The Highland Park shooter’s online footprint has seen a lot of scrutiny in the week since his attack, and rightly so. In attempting to understand the reasons and motivations for the attack it is important to analyse the complex and confusing impression that the shooter left on the sites he regularly frequented, however the search for any ideological motive is a futile one. Discussions have abounded in recent days about the political affiliations of the man who shot dozens of revellers while they celebrated July 4th, however, no easy narrative around the killer’s ideology can be formed. Unlike the man who attacked the Tops grocery store in Buffalo or the men who shot worshippers at synagogues in Pittsburgh and Poway, the Highland Park shooter left no political manifesto, no 4Chan posts about birthrates, and no live stream in which he talked about his choice of targets or the reason for his attack. Instead, he left a slew of cryptic music videos, an extensive history of interaction on a popular gore website, and a supposedly coded collection of numbers in an e-book posted to Amazon. The shooter’s online activity was not indicative of extremism as it has traditionally been understood, rather it was indicative of a much broader and arguably more concerning trend in mass violence – ideological nihilism.
The rise in ideological nihilism – or the absolute embrace of apocalyptic thinking and what is often referred to online as ‘doomerism’ – has come hand in hand with the rapid emergence of dozens if not hundreds of online antisocial subcultures which actively promote the aesthetic of nihilism and violence. The proliferation of these subcultures is by no means a new phenomenon, however, the process has rapidly accelerated as a result of the COVID-19 pandemic. The increased time spent online by many young people in particular during the initial stages of the crisis, combined with the social isolation brought about by the associated lockdowns and school closures drove some users to darker corners of social media and the internet more broadly, where they often found burgeoning niche communities eager to accept them.
The vast majority of these subcultures and online communities are by their very nature benign and nonviolent, however, the inherently antisocial and nihilistic subsect has grown significantly, likely encouraged by the political turmoil, social upheaval, and general apocalypticism of the past two years. Within the ideologically nihilistic online space, disconnection and broad discontent with society is central to the worldview, and active rebellion against society in one form or another is often encouraged. Within the most extreme elements of this subcultural milieu, mass violence itself is often encouraged, particularly in cases in which extremist and ideological infiltration is a factor. In these spaces mass shooters are hailed as ‘saints’, and – as is the case with white supremacist mass killers – body counts and damage are gamified and held up as targets to be beaten. Nihilism and misanthropy are central to this phenomenon, and a deep irreconcilable disconnect from society and community is often the catalyst that transforms an adherent of an antisocial subculture into a mass shooter.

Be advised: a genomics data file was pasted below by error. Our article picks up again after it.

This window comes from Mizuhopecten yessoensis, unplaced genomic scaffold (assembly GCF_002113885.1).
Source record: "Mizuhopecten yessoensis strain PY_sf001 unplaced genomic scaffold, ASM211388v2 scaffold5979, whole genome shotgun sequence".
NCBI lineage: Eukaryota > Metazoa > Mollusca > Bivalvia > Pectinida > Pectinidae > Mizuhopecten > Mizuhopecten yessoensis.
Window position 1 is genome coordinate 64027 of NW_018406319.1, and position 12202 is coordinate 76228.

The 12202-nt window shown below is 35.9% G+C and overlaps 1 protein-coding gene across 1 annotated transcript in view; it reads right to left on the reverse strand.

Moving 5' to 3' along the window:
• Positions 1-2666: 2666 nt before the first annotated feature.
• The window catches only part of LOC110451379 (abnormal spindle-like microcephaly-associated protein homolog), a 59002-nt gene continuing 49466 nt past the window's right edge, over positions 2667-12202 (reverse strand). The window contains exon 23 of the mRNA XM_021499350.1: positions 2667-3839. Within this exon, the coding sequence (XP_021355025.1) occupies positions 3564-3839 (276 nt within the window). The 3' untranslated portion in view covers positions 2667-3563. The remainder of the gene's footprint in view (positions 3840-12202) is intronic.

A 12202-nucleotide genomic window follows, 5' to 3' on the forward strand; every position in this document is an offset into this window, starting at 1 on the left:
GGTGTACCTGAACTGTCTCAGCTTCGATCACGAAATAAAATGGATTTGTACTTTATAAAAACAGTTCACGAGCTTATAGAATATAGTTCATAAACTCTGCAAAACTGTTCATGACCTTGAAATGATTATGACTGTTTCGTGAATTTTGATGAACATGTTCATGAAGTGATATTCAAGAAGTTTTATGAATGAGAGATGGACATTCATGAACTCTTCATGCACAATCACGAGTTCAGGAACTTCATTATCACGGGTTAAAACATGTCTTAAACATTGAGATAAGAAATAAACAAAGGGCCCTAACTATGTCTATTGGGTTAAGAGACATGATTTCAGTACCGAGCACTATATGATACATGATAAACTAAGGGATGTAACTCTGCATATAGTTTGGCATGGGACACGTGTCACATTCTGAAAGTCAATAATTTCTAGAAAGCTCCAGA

The example that is perhaps most widely known is that of the involuntary celibate movement, often shortened to incel. The incel movement relies heavily on the idea of ideological nihilism, and it is this very fact that makes the movement so dangerous. The growing subculture’s ideology is rooted in a deep and violent misogyny, and in the many terror attacks committed in the name of incels, the victims are overwhelmingly female. What drives these men to the point of committing their violent acts is the apocalyptic and suicidal thinking that is central to the language and aesthetics of the movement. Incels promote the idea of taking the ‘black pill’ – an extension of the Matrix-inspired ‘red pill’ meme of the Men’s Rights Movement and the broader far-right. This black pill ultimately represents nihilism; the blackpill ideology is one of hopelessness, self-loathing, apocalypticism, and a deep hatred of ‘normie’ society, and it is this ideology which inspires so many adherents to the movement to ‘go ER’ – a reference to the 2014 Isla Vista shooter – and commit acts of mass violence. The aesthetic and ideology of violent nihilism are absolutely central to the movement, and within the microcosm of the dedicated incel forums, the concept spreads in a way similar to the cumulative extremism seen on extremist forums, in that users compete to be on the leading edge of the most extreme, nihilistic and violent content on the sites. Thus these online spaces spiral towards radicalisation and extremism at a breakneck pace, actively encouraged by the accelerationists and ideologues who use the forums to fulfil their own desire to see mass violence and the ultimate collapse of society as a result.
The incel movement and the online spaces that adherents frequent are indicative of the wider trend that ultimately fed the violent ideation of the Highland Park shooter and which will undoubtedly contribute to more mass violence in the near future. In a social media sweep of reactions to the July 4th massacre, I found dozens of social media posts that, in the wake of any act of mass violence, would be considered glaring ‘red flags’.Many of these posts came from antisocial, nihilistic online subcultures whose members pushed the boundary of ‘edginess’ toward outright violence, including one user on Twitter who wrote that the character they worshipped would someday “whisper in [their] ear… u r a warrior express the divine masculine kill kill kill for me.”